Our results demonstrate an important role of neighborhood and built environment in the prediction of MACE, especially in NHB females. Historically, places with a large Black population were segregated as a result of social divestment in local infrastructure, perpetuating a disadvantage for this population.65,84,85 This segregation has been associated with higher levels of neighborhood violence, crime, and poverty as well as reduced work possibilities, economic stability, and access to a high-quality education.65,86 Reports demonstrate that Black individuals living in areas with increased segregation have a 12% higher risk of CVD.87 Annual income, related to economic stability, also played an important role in our model, supporting findings that show an association between low socioeconomic status and atherogenesis and a proinflammatory state.72,88,89

This study has several limitations. Our institutional database is EMR-based, and some of the information in the EMRs may be incomplete. Additionally, due to the retrospective nature of this study, some variables were not available (eg, use of cardiovascular medications prior to the breast cancer diagnosis). Because this was a single-institution study, some patients may have been lost to follow-up or sought emergency care at other institutions, but because the institution is an oncology center, it maintains close follow-up with patients. The criteria for data availability in LexisNexis may have generated a selection bias. The results presented may be reflective of the catchment area and its characteristics, and the sample may be representative of individuals with greater healthcare-seeking behavior. The inclusion of both patients with curable and incurable breast cancer may have impacted the reported rates of MACE. The definition of MACE did not include a wider range of conditions (eg, arrythmias other than A-fib, valvular heart disease, cerebrovascular conditions). On the other hand, the integration of disparate sources, including individual-level SDOH, allowed access to detailed information on the patients’ longitudinal trajectory not commonly available in other datasets. The inclusion of census data for the catchment area allowed interpretation of the representativeness of the study results, considering that no dataset is fully representative. These facts, added to an ML approach improved through multiple iterations and validations, with the ability to deal with missingness, provided a robust reliability for our results.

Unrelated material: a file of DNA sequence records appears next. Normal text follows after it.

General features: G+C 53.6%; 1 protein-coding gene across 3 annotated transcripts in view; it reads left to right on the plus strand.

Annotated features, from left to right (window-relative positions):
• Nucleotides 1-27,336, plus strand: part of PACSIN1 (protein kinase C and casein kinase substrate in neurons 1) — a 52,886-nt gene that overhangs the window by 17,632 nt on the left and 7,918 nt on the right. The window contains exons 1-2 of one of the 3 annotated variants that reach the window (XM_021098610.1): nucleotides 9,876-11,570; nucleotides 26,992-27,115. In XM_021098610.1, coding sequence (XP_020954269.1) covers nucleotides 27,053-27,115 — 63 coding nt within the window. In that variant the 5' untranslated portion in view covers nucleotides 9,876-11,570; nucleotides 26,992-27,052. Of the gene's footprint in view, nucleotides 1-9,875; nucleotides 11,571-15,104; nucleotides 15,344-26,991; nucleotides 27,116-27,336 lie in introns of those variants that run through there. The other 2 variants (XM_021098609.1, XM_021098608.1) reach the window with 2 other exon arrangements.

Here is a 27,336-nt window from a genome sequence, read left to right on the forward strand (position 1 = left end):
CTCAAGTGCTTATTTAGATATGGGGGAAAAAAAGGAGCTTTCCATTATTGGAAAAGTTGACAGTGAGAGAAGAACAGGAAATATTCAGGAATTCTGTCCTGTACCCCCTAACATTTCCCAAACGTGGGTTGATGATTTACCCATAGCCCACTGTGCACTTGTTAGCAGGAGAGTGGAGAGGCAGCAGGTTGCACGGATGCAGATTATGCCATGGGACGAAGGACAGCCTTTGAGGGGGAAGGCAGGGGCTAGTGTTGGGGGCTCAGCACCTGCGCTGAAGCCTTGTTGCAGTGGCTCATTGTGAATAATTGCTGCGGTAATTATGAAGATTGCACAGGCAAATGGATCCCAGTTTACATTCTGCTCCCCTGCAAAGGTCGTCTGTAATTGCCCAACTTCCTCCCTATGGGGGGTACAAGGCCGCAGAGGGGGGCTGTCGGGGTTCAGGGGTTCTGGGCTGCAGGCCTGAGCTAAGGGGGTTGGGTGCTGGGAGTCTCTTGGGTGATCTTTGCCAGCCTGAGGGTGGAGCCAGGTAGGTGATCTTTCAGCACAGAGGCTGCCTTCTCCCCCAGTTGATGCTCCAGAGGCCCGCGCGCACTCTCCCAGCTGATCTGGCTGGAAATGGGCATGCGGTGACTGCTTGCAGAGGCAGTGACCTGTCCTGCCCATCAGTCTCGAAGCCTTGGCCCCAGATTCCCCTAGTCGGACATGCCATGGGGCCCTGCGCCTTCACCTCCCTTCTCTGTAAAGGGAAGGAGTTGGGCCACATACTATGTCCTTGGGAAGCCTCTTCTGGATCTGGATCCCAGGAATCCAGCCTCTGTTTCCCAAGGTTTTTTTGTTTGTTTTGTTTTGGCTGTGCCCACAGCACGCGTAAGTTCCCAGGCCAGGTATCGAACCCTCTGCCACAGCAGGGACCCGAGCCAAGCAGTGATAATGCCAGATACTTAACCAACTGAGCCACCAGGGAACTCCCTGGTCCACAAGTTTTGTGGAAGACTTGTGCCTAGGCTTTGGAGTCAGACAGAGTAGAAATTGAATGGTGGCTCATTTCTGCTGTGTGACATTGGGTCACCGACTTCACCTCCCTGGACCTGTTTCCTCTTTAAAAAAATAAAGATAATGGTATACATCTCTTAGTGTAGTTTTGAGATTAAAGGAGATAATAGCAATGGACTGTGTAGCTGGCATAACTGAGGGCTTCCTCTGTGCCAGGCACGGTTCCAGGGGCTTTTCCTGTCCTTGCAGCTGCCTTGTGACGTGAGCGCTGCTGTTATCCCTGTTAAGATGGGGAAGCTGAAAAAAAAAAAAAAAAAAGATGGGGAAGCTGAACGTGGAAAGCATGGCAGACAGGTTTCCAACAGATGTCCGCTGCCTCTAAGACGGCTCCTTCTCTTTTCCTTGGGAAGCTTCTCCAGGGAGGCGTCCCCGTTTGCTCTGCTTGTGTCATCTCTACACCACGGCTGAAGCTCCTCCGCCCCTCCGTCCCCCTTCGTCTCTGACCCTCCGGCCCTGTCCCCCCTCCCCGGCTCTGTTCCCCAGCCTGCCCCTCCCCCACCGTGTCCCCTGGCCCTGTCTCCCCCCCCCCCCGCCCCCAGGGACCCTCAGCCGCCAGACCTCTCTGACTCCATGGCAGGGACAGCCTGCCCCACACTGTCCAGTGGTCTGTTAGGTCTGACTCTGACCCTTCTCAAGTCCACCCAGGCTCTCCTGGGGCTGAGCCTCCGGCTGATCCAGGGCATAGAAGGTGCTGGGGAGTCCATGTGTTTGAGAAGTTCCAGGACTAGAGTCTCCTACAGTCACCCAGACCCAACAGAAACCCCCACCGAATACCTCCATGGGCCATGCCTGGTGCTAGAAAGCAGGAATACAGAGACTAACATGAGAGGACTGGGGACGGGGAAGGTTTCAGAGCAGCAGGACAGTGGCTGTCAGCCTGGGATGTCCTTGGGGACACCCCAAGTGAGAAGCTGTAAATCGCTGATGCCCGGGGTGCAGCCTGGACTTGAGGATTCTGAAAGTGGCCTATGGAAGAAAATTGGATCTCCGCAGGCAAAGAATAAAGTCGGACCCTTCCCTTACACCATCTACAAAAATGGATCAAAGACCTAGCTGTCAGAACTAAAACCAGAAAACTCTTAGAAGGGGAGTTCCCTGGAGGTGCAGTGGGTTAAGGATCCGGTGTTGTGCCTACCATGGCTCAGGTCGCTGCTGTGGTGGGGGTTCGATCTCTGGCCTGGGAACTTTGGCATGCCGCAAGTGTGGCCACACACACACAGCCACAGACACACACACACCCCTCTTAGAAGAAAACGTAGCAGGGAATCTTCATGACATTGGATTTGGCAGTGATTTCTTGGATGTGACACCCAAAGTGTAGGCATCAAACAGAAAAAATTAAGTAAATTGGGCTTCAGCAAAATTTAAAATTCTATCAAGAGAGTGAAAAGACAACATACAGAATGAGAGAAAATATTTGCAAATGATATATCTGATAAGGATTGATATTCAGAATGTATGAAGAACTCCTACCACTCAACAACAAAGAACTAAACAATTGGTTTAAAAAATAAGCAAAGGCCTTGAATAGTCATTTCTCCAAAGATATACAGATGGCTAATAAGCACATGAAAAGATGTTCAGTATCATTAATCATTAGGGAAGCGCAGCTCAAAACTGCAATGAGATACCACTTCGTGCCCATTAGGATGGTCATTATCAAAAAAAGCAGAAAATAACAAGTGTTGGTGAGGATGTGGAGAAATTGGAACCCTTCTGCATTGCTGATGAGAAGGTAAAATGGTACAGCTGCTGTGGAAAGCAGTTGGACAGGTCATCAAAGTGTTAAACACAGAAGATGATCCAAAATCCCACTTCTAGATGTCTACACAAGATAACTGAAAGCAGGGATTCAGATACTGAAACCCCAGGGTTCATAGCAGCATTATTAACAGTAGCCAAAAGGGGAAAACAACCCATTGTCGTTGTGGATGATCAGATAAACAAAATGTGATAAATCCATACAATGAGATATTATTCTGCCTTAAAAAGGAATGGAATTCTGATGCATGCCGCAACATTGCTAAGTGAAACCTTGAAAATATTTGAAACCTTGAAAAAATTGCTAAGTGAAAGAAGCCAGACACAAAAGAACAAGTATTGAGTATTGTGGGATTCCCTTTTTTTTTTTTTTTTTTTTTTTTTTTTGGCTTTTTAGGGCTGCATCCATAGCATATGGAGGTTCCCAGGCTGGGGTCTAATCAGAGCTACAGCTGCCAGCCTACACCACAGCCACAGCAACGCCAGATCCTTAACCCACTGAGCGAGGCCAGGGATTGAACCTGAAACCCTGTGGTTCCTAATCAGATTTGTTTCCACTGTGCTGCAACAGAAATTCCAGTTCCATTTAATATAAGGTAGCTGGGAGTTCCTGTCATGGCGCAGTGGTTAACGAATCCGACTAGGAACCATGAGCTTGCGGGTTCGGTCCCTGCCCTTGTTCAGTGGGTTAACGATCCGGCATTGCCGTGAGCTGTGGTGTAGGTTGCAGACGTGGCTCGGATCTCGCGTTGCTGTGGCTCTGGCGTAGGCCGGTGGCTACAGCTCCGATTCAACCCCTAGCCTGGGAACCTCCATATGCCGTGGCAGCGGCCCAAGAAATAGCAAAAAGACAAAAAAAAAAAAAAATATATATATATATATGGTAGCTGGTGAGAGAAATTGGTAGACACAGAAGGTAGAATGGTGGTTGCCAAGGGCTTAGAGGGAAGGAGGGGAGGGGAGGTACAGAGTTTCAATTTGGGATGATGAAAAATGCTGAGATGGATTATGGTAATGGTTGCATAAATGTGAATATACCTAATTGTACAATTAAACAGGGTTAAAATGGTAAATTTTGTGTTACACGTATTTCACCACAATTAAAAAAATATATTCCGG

At the patient level, the key clinical and practical implications of this study are the need for proactive screening and management of cardiovascular risk factors and CVD in patients at high risk of MACE who are being considered for anticancer treatments. For the screening phase, allostatic load—a measure of chronic stress that accounts for SDOH factors—has been shown to be an effective marker of CVD risk in patients with cancer.90 Moreover, at a population level, our results reinforce the increased need for cardio-oncology services, especially in specific (underserved) populations.

Conclusions

Our findings showed that neighborhood and built environment played an important role in the development of 2-year MACE in patients with breast cancer and showed that NHB females in our study live in unfavorable SDOH conditions. Race increasingly needs to be understood as a social construct, and public health policies must focus on equity to mitigate the effects of racial disparities in health outcomes, including cardiovascular outcomes. Future studies should focus on increasing and diversifying the covariates analyzed, using multicenter designs, using national cohorts of data, developing specific models for each CVD/MACE, and examining the geographical variation of SDOH within different countries and regions in order to provide personalized care according to specific local needs.

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Submitted January 27, 2023; final revision received March 15, 2023; accepted for publication March 20, 2023.

Author contributions: Study concept: Guha. Study design: Stabellini, Barnholtz-Sloan, Montero. Study conduct: Stabellini. Writing—original draft: Stabellini, Guha. Writing—review and editing: All authors.

Data availability statement: The University Hospitals (UH) Seidman Cancer Center database is available at UH Cleveland Medical Center, and access is restricted to researchers who have approval from the Institutional Review Board.

Disclosures: A. Pandey has disclosed receiving grant/research support from Gilead Sciences, Applied Therapeutics, and HeartSciences; serving as a principal investigator for Applied Therapeutics, Gilead Sciences, and SC Pharmaceuticals; serving on an advisory board for Roche Diagnostics, Lilly USA, Bayer, and Cytokinetics; and serving as a consultant for Tricog Health Inc., Rivus, Emmi Solutions, Axon Therapies, Sarfez Pharmaceuticals, Science 37, Alleviant Medical, Palomarin Inc., and Pieces Technologies. The remaining authors have disclosed that they have not received any financial considerations from any person or organization to support the preparation, analysis, results, or discussion of this article.

Funding: N. Stabellini is supported through funding from the Sociedade Beneficente Israelita Brasileira Albert Einstein on the program Marcos Lottenberg & Marcos Wolosker International Fellowship for Physicians Scientists – Case Western. A. Guha is supported by the American Heart Association—Strategically Focused Research Network Grants in Disparities in Cardo-Oncology (#847740, #863620). This work was supported by ACHIEVE GreatER (Addressing Cardiometabolic Health Inequities by Early PreVEntion in the Great LakEs Region).

Disclaimer: The content is solely the responsibility of the authors and does not necessarily represent the official views of the National Institutes of Health. None of the funders had any role in the conduct of the study; in the collection, management, analysis, or interpretation of the data; or in the preparation, review, or approval of the manuscript.

Correspondence: Nickolas Stabellini, BS, University Hospitals Seidman Cancer Center, Department of Hematology-Oncology, Breen Pavilion, 11100 Euclid Avenue, Cleveland, OH 44106. Email: nickolas@case.edu